Ivan Levinsky – The Man Who Built Lviv

Issue 76, February 2015.

Ivan Levinsky – The Man Who Built Lviv

Famed 19th Century architect fused the folk traditions of Ukraine with the modern philosophy of the western world to leave his mark on the architectural traditions of Lviv.

Ivan Levinsky is recognized as a landmark figure of the late 19th Century not only in Lviv, but right across Ukraine. While primarily known for his work as an architect, builder, and businessman, he was also a professor at Lviv Polytechnic Institute and a recognized philanthropist. He was one of the leading architects in his day, and is noted for introducing Ukrainian ethnic motifs into modern building methods. His artistic pottery company became renowned throughout the Austro-Hungarian Empire, while his building materials company and architectural firm were among the leading companies in turn-of-the-century Lviv. His work on some of the most iconic buildings in Lviv – including the Main Train Station, Opera & Ballet Theatre, and Hotel George- shows how he literally left his mark on Lviv, and why he is simply known as “The Man Who Built Lviv”.

Levinsky was born in 1851 in Dolyna, in the Ivano-Frankivsk region, as the son of a folk school director. The family moved to Stryj after the death of his father and later to Lviv so he could attend the Lviv Real School, which offered a technical and applied sciences curriculum. Later he graduated with honours from the Lviv Technical Academy and moved on to professorial work at the Lviv Polytechnic School and at the Lviv Polytechnic Institute. It was this technical education, combined with his father’s love of folk art, which would lead Levinsky to start his own artistic pottery company. 

Fusing Folk Art with Western Technique: Levinsky the Entrepreneur

Soon after graduating in 1875, Levinsky partnered with Julian Zachariewicz to buy land in northwest Lviv (Kastelivka). In 1888, he began building his factory on Kzhyzhova St. (now 58 Chuprynky St.) and by the next year he opened his seminal Ivan Levinsky Tile Stoves Factory. At the beginning, it was a small enterprise – only 2 floors and 5 employees. Levinsky was interested in the development of pottery and bought equipment and a special furnace for making tiles, ceramic dishes, and the like. Soon after he hired professional potters and ceramists and by 1894 his company featured 25 employees making tiles, bricks, vases, sculptures, and other building materials. Clay was imported from nearby Glynsk (near Zhovka) and Oleyov (near Zolochiv), as well as premium coal clay from the Czech Republic. Just 20 years later, his company would become one of the most successful enterprises in Halychyna, employing over 800 Leopolitans.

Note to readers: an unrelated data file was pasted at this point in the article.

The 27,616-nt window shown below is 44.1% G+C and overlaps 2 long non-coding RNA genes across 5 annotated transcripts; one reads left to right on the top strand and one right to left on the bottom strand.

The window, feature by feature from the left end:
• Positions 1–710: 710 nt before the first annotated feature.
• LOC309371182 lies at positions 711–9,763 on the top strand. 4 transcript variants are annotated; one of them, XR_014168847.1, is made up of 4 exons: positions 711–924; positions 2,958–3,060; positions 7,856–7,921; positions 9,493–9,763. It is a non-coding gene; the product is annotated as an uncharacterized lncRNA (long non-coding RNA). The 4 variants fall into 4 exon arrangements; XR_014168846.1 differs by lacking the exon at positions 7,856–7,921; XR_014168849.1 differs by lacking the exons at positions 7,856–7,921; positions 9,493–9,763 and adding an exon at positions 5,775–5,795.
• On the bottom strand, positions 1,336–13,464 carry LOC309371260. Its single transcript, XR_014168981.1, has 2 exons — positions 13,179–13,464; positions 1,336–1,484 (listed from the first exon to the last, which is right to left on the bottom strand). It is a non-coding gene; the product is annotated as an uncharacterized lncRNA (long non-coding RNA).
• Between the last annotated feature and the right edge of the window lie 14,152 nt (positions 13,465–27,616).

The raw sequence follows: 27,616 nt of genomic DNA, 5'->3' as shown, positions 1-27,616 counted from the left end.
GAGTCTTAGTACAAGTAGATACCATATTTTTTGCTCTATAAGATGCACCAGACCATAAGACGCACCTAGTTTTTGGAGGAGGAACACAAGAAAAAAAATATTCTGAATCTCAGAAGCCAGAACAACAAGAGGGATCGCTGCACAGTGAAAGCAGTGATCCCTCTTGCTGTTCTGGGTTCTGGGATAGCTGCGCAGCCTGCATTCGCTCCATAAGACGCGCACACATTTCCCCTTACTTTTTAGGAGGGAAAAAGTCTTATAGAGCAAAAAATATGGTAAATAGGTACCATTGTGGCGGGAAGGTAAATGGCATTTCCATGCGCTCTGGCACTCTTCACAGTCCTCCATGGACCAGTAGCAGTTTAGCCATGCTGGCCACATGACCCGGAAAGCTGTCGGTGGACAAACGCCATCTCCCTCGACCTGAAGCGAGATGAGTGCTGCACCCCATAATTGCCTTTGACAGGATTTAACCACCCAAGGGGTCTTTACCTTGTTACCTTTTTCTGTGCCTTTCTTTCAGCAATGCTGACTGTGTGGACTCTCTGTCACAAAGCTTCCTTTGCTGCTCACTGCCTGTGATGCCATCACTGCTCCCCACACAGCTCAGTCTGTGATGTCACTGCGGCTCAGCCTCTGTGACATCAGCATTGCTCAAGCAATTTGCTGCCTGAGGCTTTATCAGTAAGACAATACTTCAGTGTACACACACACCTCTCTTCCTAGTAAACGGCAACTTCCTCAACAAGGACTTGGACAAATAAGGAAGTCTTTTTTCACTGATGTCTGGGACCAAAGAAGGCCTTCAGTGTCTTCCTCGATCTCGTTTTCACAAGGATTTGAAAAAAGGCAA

During the factory’s golden years (1910-1912 especially), there were five separate units – each considered to be their own ‘factory’: floor and all tiles; decorative vases and dishes; small ceramic items; stoves; and sculptures. Levinsky was a pioneer – he engaged local artists, architects, and sculptors to create his original stoves, stove tiles, and tile sets that introduced Ukrainian folk motifs into the Western European tradition. His products were considered to be of exceptional high quality and unique style.

Building Lviv: Levinsky the Architect

At the same time he was building his factory into one of Galicia’s premiere businesses, Levinsky continued to work as an architect and constructor. You can still see many of his spectacular architectural works, especially in buildings on Chuprynky St. (11, 11a, 60, 103), Kotlyarevskogo St. (25), and Bandery St. (4, 6). His Ivan Levinskogo architectural bureau helped design and build many of the most famous buildings in Galicia – including such eminent masterpieces as Lviv’s main train station, Hotel George, and the Opera & Ballet Theatre. Working together with such esteemed architects as H. Helmer and F. Fellner, they also designed the Galicia Pavilion at the World Exhibition in Paris, the Chamber of Commerce, and many of Lviv’s hotels and banks. It is difficult to move around Lviv without noticing something that Levinsky and his companies had their hands in designing! It’s important to remember that Levinsky was celebrated even in his own time. For example, his company was awarded the Imperial Russian Technical Society’s gold medal at an international exhibition in Odessa in 1911.

Levinski’s style combined Carpathian folk architecture into Viennese Secession. He designed and built hospitals and sanatoria right across Galicia, including Horodenka, Kolomyia, Ternopil, Vorokhta, Zalishchyky, and Zolochiv.  For example, here in the Galician capital, he helped design the maternity hospital (originally the Jewish Beth Hulim Hospital) on Rapoport Street by incorporating Eastern and Jewish symbols into the Moorish Revival style of architecture. His pièce de résistance, however, remains Lviv’s spectacular Opera & Ballet Theatre, of which his building company provided local materials for the undertaking.

At the turn of the century, Levinsky’s enterprises employed nearly 1000 people and until 1914, his company received the exclusive right to supply facing and building bricks for government buildings across the Austro-Hungarian Empire. However, at the end of WWI, the Polish authorities refused to pay for the Levinsky’s Austrian orders and his company collapsed as a result. He died in Lviv of a heart attack soon afterward and is now buried in Lviv’s Lychakivsky cemetery. Remembered as a gifted architect, cunning businessman, effusive philanthropist, and a true patriot, Levinsky is today considered to be the Man Who Built Lviv. While his factory would change hands several times over the years, it would never again be so glorious or influential as the Ivan Levinsky Tile Stoves Factory.